Puffed-up feathers - Birds fluff up their feathers to keep warm, relax for sleep and also when sick. A bird who sits puffed
up much of the day is likely in trouble.
Tail-bobbing when breathing - Birds who sit there puffed up, bobbing their tails, mouth open, may be sick.
Not eating their favorite food - Maybe the bird's full, but they need to eat often. If after a day the favorite food is untouched, something's likely
Half-closed or closed eyes - Alert and healthy birds usually have both eyes wide open while awake.
Sleeping excessively - Like
people, birds who sleep a lot more than usual may be in trouble.
Discharge/wetness around the nose - It may be hard to see the nose, but it's usually at the top of the widest part of the bill, right near or under the
feather line. Watch for moisture/discharge there. An occasional sneeze is OK, but if it stays moist....
Throwing up undigested food - Can be mistaken for harmless courtship-related regurgitation. New owners should play it safe and check with a vet.
You can eventually learn to tell if it's nausea, but watch very carefully.
Poop sticking to the vent feathers - This is a common sign of possible sickness, especially if it keeps happening.
Discolored, undigested, or runny poop - Watch for changes in the shape/color of the poop. Runny poop can happen if you've just given your bird a bath or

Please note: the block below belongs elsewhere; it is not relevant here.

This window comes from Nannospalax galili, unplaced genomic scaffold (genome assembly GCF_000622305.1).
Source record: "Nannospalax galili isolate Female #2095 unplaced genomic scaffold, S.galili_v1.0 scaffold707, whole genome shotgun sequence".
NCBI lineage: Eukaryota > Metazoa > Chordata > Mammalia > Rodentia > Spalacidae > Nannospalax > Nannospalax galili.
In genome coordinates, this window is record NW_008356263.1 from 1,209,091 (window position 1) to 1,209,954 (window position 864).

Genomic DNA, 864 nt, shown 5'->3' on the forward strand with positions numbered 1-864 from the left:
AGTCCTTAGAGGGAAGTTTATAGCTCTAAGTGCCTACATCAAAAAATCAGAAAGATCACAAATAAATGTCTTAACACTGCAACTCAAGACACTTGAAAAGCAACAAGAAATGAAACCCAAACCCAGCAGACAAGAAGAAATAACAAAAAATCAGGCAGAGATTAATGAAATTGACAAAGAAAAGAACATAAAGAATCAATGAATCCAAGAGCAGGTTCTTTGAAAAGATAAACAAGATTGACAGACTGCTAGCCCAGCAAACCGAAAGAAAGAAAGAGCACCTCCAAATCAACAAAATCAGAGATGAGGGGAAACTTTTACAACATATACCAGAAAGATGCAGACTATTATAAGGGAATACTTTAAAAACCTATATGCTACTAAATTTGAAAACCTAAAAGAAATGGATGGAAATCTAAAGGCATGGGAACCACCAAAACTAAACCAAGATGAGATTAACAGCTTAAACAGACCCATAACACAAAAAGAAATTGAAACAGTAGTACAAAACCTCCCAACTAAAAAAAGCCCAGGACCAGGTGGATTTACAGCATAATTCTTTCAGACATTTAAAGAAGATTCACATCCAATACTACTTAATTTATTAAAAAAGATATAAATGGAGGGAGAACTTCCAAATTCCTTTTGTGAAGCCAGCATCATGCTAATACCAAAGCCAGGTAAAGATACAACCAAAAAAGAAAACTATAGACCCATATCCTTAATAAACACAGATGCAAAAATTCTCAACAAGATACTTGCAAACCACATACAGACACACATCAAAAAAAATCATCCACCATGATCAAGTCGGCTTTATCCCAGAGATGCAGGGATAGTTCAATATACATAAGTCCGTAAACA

if it just drank lots of water, but those effects only last for about an hour with small birds. Color changes can mean a change
in diet (seed diets usually produce greenish poop, pellets usually produce brown), but off-colors or unusual colors are a
warning sign (black is usually a bad sign). The poop should also look well-digested -- no lumps in it that can be identified
as what they used to be. If your bird eats seeds, there should not be whole, undigested seeds in the poop
Ragged, poorly preened feathers - A sign the bird isn't feeling up to caring for its feathers, which is a bad sign, since feathers are vital to a
bird's survival in the wild.
Sneezing - Especially
if it's frequent.
Lack of energy - If a normally
playful bird doesn't play very much any more, it may well be sick.
Sudden temperament change - A
normally mellow bird may get grouchy and nippy, or a rambunctious bird might just get very quiet and mellow. It might be just
hormones or a bad feather day ... or it could be something else.
Weight loss - Dangerous
especially to small birds, who don't have much in the way of bodily reserves. Most casual bird owners don't weigh their birds
very often, so it's important to work with a vet to check a bird's weight. Sometimes you can tell by feeling the keel bone,
the bone that runs down the center of the bird's chest -- if it sticks out like a razor, the bird is starving! In a healthy
bird, there's so much flesh on the chest you can hardly feel the bone.
In budgies, crusted-over nose (cere) and/or feet - A possible sign of mites.
Dull feathers/feathers with unnatural banding Many possible sicknesses here! With cockatoos and cockatiels, also watch for a lack of "powder" (though
young birds don't seem to have as much of it). If the bird's appearance is gradually getting worse, see a vet!
Plucked feathers - This
can sometimes be due to parasites or other problems, not just boredom.
Any sign of blood - Bad
sign. If your birdie is bleeding, you need to stop it immediately. Call your vet if you're not sure how. If it's a broken
pin feather that's bleeding and it needs to be pulled out. For other cases, you need Quik-stop or other styptic (bleeding-stopping)
powder (cornstarch or flour will work too) . It's alarming to see big drops of blood falling from a tiny bird.
* If you suspect that your bird is sick, seek medical attention at once, as time is an issue.
Please do not wait.